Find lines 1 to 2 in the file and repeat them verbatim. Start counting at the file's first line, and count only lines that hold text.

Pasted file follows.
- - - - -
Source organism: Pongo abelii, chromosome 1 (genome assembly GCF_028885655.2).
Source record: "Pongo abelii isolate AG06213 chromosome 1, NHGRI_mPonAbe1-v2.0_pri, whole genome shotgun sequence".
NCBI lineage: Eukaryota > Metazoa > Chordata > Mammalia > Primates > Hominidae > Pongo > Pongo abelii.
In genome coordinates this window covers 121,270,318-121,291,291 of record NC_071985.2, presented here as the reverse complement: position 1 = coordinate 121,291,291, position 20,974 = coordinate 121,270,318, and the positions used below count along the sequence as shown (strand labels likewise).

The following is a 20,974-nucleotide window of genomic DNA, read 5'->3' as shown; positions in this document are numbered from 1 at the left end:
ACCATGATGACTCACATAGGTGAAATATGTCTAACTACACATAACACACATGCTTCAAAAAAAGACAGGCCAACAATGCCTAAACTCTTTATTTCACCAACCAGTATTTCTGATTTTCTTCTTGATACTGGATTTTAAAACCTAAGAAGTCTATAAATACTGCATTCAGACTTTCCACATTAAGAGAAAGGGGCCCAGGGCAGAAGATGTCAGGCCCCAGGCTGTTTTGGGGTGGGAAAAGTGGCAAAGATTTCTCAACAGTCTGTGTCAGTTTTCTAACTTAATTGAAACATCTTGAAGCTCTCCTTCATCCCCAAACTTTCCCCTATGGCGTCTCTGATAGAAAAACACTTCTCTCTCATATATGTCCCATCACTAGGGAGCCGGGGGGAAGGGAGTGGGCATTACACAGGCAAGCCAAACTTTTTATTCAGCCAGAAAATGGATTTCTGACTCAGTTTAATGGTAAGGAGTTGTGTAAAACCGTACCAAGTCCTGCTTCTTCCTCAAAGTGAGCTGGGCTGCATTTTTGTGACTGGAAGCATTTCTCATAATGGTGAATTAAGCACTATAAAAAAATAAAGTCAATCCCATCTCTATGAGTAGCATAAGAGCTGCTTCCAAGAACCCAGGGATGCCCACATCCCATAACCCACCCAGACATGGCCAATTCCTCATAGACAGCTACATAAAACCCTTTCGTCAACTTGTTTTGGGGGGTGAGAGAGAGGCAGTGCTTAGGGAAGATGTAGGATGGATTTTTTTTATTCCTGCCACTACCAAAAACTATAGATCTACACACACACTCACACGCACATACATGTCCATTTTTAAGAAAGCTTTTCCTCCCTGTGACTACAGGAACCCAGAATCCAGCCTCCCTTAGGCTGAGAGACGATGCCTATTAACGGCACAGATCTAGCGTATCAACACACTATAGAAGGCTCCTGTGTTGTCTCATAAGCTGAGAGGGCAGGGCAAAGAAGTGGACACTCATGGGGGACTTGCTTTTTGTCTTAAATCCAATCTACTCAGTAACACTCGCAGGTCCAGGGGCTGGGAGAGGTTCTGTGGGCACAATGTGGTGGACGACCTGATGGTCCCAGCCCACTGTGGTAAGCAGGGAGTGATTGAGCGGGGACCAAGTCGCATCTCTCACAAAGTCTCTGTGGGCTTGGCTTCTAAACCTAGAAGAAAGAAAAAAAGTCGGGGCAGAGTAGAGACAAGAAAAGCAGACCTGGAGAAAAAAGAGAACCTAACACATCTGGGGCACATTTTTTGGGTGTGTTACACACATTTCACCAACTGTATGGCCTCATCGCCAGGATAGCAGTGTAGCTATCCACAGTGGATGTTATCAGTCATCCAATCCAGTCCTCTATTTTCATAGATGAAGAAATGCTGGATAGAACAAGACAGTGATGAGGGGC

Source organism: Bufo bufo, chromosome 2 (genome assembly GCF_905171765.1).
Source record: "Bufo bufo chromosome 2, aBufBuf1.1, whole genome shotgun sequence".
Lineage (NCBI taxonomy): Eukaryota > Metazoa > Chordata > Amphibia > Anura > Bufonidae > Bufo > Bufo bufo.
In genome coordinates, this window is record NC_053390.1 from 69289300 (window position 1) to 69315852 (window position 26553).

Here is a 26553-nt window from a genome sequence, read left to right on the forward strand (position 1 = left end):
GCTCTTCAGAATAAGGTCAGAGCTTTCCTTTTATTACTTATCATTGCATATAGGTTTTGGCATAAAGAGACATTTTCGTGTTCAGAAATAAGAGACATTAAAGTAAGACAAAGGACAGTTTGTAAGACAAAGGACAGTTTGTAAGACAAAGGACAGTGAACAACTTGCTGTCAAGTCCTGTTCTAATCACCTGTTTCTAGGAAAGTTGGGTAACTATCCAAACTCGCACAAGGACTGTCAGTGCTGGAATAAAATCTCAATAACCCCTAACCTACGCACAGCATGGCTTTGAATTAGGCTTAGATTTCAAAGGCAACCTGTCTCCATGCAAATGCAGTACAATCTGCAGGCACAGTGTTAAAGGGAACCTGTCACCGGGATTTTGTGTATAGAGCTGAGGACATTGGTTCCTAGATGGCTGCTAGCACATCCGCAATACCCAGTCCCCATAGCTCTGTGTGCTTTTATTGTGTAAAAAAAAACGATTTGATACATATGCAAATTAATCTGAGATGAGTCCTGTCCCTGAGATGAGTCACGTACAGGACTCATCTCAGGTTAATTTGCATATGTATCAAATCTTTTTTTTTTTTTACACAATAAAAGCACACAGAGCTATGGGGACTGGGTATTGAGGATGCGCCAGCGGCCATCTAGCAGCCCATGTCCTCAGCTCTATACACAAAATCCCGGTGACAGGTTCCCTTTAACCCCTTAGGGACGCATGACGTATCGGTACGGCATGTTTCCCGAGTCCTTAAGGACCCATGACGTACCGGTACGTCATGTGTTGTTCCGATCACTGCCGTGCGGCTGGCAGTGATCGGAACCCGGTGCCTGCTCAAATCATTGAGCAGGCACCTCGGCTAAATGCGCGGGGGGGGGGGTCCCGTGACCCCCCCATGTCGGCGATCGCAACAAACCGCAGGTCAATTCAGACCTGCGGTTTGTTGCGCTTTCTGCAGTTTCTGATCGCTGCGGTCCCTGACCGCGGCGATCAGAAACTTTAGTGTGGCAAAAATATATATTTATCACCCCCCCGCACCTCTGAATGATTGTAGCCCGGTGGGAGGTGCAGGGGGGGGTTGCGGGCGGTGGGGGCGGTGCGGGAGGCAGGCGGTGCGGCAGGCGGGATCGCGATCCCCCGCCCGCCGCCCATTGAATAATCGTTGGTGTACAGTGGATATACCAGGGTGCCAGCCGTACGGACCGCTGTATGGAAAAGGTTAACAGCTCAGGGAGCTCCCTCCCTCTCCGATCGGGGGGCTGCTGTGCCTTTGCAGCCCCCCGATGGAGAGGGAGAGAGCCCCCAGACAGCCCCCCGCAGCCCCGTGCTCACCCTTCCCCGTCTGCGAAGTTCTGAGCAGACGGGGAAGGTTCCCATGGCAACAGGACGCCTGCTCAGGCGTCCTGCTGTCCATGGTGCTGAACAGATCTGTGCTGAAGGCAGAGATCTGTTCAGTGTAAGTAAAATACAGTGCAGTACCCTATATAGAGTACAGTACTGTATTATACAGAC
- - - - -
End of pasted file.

Source organism: Pongo abelii, chromosome 1 (genome assembly GCF_028885655.2).
Source record: "Pongo abelii isolate AG06213 chromosome 1, NHGRI_mPonAbe1-v2.0_pri, whole genome shotgun sequence".